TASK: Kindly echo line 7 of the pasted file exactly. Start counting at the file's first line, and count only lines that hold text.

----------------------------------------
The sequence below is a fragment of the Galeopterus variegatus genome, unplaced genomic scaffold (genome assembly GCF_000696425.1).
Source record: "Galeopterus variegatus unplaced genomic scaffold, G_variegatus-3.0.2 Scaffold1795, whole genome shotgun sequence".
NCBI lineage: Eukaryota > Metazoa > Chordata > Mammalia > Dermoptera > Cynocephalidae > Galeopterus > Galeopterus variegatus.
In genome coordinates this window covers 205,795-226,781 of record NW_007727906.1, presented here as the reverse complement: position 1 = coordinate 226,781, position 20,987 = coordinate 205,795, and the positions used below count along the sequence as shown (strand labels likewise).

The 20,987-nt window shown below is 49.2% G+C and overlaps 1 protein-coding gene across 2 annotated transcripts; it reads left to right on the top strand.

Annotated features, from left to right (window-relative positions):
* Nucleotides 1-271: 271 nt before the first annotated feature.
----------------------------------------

* Nucleotides 1-271: 271 nt before the first annotated feature.